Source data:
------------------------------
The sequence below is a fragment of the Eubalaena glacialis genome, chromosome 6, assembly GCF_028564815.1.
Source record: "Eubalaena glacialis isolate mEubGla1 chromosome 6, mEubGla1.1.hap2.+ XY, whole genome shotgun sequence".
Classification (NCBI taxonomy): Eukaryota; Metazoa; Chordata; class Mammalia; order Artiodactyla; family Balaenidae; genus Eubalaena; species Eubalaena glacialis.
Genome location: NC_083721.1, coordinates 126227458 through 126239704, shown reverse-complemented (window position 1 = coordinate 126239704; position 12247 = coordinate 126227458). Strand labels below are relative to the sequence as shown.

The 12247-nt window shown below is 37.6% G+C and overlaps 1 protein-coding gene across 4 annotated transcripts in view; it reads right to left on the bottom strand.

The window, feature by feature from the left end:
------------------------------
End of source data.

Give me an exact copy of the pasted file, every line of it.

The sequence below is a fragment of the Eubalaena glacialis genome, chromosome 6, assembly GCF_028564815.1.
Source record: "Eubalaena glacialis isolate mEubGla1 chromosome 6, mEubGla1.1.hap2.+ XY, whole genome shotgun sequence".
Classification (NCBI taxonomy): Eukaryota; Metazoa; Chordata; class Mammalia; order Artiodactyla; family Balaenidae; genus Eubalaena; species Eubalaena glacialis.
Genome location: NC_083721.1, coordinates 126227458 through 126239704, shown reverse-complemented (window position 1 = coordinate 126239704; position 12247 = coordinate 126227458). Strand labels below are relative to the sequence as shown.

The 12247-nt window shown below is 37.6% G+C and overlaps 1 protein-coding gene across 4 annotated transcripts in view; it reads right to left on the bottom strand.

The window, feature by feature from the left end: